RIGHT TURN ONLY!!
New Year's Revolutions
by Carlo Santos,
A winter storm came blustering in this weekend.
I feel kind of bad for everyone who went to Anime Los Angeles, which seems to have the worst weather luck when it comes to scheduling a winter con. Oh, and speaking of cons ... and con drama ...
(by Katsura Hoshino, Viz Media, $8.99)
FROM THE BACK COVER:
"Set in a fictional 19th century England, D.Gray-man is the story of Allen Walker, a 15-year-old boy who roams the earth in search of Innocence. Washed away to unknown parts of the world after The Great Flood, Innocence is the mysterious substance used to create weapons that obliterate demons known as akuma.
Allen has disappeared. Lavi and Lenalee rush to find him, only to wind up confronting a horde of akuma pursuing Allen's golem Timcanpy. After dealing with this they are ordered to continue their mission without Allen, his place to be taken by a new Exorcist—Miranda Lotto. Allen, meanwhile, wakes up inside the Asian Branch of the Black Ministory to the sobering reality that he has lost his Innocence!"
Wouldn't it be awesome if "losing one's Innocence" had a greater metaphorical meaning to it? That doesn't actually happen in this volume of D.Gray-man, but it does make for a fantastic string of chapters where Allen walks through a world of mysterious visions, wakes up with his magical arm lopped off, and then fights to reclaim his Innocence powers. This is the stuff that great epic drama is made of—bringing your hero to the brink of death and then making him claw his way back! It's also a chance to go all-out with artistic concepts: the otherworld that Allen sees while he's in his coma, the imposing architecture of the Black Ministry's Chinese branch, and some thrilling action scenes as Allen tries to revive his Innocence. But what about his other friends? Don't worry, they've moved on to their own set of escapades: Miranda Lotto's power of "time recovery" is a visual wonder to behold, and an attack from an oceanic akuma puts their little sea cruise into all sorts of high-flying peril. Now this is what adventure is made of.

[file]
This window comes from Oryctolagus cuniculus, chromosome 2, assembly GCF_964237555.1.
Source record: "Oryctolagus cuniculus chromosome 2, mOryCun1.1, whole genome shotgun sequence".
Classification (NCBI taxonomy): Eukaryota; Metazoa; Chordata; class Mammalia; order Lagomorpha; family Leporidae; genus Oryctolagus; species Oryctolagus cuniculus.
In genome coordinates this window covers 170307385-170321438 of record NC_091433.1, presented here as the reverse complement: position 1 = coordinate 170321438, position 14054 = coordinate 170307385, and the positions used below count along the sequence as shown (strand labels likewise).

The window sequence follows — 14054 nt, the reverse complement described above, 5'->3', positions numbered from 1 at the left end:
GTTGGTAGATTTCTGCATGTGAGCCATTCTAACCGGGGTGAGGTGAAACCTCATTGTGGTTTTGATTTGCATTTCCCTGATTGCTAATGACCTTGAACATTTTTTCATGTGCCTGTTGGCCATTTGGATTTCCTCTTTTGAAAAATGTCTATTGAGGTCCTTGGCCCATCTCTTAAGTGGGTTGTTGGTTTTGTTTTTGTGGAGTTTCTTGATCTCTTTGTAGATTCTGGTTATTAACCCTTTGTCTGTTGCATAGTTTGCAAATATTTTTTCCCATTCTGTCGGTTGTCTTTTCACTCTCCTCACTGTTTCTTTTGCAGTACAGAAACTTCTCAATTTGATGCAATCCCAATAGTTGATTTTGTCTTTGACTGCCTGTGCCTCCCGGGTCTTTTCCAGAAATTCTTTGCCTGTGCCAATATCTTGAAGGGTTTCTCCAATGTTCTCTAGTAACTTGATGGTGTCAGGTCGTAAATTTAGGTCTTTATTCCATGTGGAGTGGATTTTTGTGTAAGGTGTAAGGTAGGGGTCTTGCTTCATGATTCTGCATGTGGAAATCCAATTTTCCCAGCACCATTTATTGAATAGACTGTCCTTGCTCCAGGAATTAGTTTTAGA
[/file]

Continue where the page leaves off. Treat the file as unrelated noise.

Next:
If this is what adventure is made of, it's kind of boring. Sure, action scenes are fun, but when you're just throwing them all on top of each other with no changes of mood or pace in between, then it becomes a whole lot of high-tension noise. It's like Allen is always in danger, and his team is always fighting akuma, with never a chance for the plot to recap or recover. And because it's always in action mode, we never get a chance to get to know the characters better: after all this time, secondaries like Lavi and Lenalee are still just names and faces, somehow interconnected but never deep enough for anyone to care. This action overload also turns the artwork into some kind of overdrawn mess: speedlines upon speedlines, physical and spiritual attacks every which way, until you can't even tell who the good guys and the bad guys are anymore. There may be some clever artistic designs on display here, but when it becomes a dull exercise in "draw as much whoosh as possible," that's when adventure becomes boring.
I'd really like to get into D.Gray-man someday. But clearly, today is not that day, as it delivers just another round of mindless C-level spirit-fighting action.
(by Satol Yuiga, Broccoli, $9.99)
FROM THE BACK COVER:
"The search for the Sacrament of Calvarias becomes more complicated when Yuuki and Asuka are attacked by rebel psychics and must join forces with Maria to survive. Meanwhile, Kai finds himself in a world where psychics battle in a blood sport for both the glory of their religion and the greed of the wealthy. Back in Ashurum, Shen-long suspects there is something wrong with his sister, Shin-lu, and to make matters worse, there are three strange new recruits on their team!"
If there is one thing that makes this volume of E's worth it, it's the arrival of super-psychic Maxim Feller, who basically goes around making mincemeat of anyone who stands within 10 feet of him. He's a powerful, ruthless character with an attitude to match his ability, and the mere presence of him is enough to take this conflict in a new direction. But that's not the only plot thread taking a sharp turn—Kai (remember him? The main character?) sees and discovers things too shocking to behold, and that changes his entire attitude towards the Church that's been harboring him, as well as his relationship with the little kid he's been hanging out with. Amidst all these turns and surprises, we still manage to get a healthy dose of action, especially in the first few chapters where Maxim demonstrates his level of power. Stylish lines, dynamic attacks, and pages that practically explode with psychic energy—this fantasy-future world is as exciting as they come.